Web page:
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Things ‘big’ people do to ‘small’ humans



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I was in a supermarket last Saturday in a certain mall when I spotted an “odd” duo – two men, one a hulk of a man, tall and very broad, wearing a somewhat faded navy blue suit and not-so white shirt and no tie. He was pushing a trolley.

The other was shorter, and wore a light gray expensive-looking suit, crisp-white shirt and a flowery tie. His shoes had a high sheen to them.

The shorter man walked slightly ahead of the taller one. They happened to head to the detergent section, the same aisle I was making a beeline for.

I am a creature of habit, the kind of person that is faithful to brands I have used over the years, so I rarely spend more than 20 minutes in a supermarket because I know what I want.

But I was curious about this duo, so I hang around, pretending to compare prices.


The man in the expensive suit took his time inspecting the shelves while his companion stood by silently, patiently holding the trolley.

And then I heard the short man say, “We’ll take this,” he said, pointing at a brand of detergent.

The tall man immediately took a step forward, reached for the detergent and put it in the trolley. The short man then said, “Wait here…” and then walked away, leaving the big man with the trolley standing there.

It is then that I was sure this was a man and his bodyguard, going by the big man’s size and obvious deference towards his shorter companion.

I would bump into them a few minutes later at the pay point. The short man had purchased detergent, tissue and several bars of soap, all which would have fit into a small shopping basket.

While the tall man unloaded the shopping at the cashier’s, his boss leisurely scrolled through his phone, waiting to pay.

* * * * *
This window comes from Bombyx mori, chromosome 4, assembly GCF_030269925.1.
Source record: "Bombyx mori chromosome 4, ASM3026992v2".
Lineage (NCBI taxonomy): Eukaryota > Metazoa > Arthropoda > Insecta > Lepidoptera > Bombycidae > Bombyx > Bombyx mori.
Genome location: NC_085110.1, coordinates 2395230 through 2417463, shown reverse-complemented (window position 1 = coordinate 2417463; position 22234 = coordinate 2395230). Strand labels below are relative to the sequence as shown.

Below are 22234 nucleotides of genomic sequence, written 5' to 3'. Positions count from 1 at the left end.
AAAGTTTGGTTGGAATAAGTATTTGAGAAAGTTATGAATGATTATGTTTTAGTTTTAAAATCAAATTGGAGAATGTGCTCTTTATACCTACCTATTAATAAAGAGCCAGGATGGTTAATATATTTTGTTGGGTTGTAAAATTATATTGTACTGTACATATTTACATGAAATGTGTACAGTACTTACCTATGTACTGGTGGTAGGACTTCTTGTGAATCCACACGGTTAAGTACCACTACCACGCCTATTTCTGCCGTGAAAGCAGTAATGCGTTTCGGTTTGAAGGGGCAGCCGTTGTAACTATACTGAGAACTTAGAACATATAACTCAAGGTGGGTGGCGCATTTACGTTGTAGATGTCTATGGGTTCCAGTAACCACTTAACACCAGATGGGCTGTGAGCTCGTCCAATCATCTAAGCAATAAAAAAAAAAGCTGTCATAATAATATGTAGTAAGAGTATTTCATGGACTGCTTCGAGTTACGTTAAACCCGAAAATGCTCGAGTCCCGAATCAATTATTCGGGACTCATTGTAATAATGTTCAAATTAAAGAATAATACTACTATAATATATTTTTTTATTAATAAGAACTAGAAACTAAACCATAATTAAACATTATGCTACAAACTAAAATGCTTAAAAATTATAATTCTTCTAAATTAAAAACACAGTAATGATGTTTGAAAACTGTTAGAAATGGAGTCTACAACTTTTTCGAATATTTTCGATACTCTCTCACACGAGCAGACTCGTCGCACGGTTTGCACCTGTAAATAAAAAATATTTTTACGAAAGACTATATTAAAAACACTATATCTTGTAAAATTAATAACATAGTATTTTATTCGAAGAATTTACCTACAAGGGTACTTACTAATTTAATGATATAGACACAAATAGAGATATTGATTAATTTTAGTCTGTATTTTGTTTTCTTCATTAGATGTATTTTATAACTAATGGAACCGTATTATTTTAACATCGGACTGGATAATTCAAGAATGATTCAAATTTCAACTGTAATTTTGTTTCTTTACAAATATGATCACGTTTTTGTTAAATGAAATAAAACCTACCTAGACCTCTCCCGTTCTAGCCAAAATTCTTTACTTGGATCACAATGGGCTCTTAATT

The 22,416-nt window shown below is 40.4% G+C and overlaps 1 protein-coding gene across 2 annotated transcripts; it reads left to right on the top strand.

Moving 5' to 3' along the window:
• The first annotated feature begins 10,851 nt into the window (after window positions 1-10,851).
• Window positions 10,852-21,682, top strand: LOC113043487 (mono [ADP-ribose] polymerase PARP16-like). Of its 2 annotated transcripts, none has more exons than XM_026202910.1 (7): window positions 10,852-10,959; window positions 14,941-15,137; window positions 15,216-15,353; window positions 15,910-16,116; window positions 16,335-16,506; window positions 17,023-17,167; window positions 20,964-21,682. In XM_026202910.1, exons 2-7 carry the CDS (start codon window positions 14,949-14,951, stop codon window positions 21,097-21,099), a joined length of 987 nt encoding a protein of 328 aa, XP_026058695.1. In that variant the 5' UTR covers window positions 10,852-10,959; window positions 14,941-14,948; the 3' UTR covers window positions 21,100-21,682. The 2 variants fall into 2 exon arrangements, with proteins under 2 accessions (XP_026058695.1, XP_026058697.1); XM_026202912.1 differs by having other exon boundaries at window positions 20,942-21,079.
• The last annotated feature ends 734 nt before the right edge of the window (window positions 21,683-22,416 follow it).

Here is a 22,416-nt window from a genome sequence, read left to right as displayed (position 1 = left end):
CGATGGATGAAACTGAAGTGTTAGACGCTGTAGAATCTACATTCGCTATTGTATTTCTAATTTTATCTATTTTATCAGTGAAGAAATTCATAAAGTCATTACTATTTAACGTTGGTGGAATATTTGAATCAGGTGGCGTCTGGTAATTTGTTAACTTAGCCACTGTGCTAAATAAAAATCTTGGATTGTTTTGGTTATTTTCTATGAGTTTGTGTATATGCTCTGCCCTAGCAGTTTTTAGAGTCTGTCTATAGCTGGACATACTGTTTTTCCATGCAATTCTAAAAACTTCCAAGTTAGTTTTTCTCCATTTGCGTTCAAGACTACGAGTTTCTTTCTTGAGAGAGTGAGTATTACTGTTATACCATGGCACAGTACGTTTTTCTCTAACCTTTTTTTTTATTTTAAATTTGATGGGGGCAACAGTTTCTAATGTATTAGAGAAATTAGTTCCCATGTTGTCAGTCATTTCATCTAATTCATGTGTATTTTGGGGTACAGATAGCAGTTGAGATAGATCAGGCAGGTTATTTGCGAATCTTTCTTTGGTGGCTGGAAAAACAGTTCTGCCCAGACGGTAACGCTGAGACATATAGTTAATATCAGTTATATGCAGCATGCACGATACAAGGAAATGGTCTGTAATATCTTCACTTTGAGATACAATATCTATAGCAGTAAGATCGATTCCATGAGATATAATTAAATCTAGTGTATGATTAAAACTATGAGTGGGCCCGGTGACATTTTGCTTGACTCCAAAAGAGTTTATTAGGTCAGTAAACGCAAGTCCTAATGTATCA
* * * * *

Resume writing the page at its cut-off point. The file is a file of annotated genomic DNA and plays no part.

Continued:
This incident reminded me of a relative who often tells us how they (he is a driver) are treated by their bosses, men and women of means, individuals that head big corporations, politicians, and successful business people.

He says that all the times he has driven his long-time boss, the head of a certain parastatal, to meetings, conferences and other events in the big hotels in and out of town over lunch hour, his boss has never once offered him lunch, or even a bottle of water.

He leaves him to stew in the sun at the parking lot, or freeze, depending on the weather, and when he emerges from the hotel hours later looking sated and at peace with the world due to a full stomach, he does not even bother to find out whether his driver has eaten or not.

This relative reckons that most of these lunches “important” people such as his boss feast on in the name of service to the people are either paid for using taxpayers’ money, or footed by whatever agency has invited them.

It would therefore cost them nothing, he says, if they asked the organiser to pack some food, which is always in abundance at the buffet table, for their driver or whoever else that is employed to make their life easier.

These two incidents also bring to the fore how some of us dehumanise our domestic help, acting and going about our lives in our homes as if they are not there, and talking and doing things in their presence that we wouldn’t say or do in the vicinity or within earshot of people we hold in high regard. Or am I being petty?

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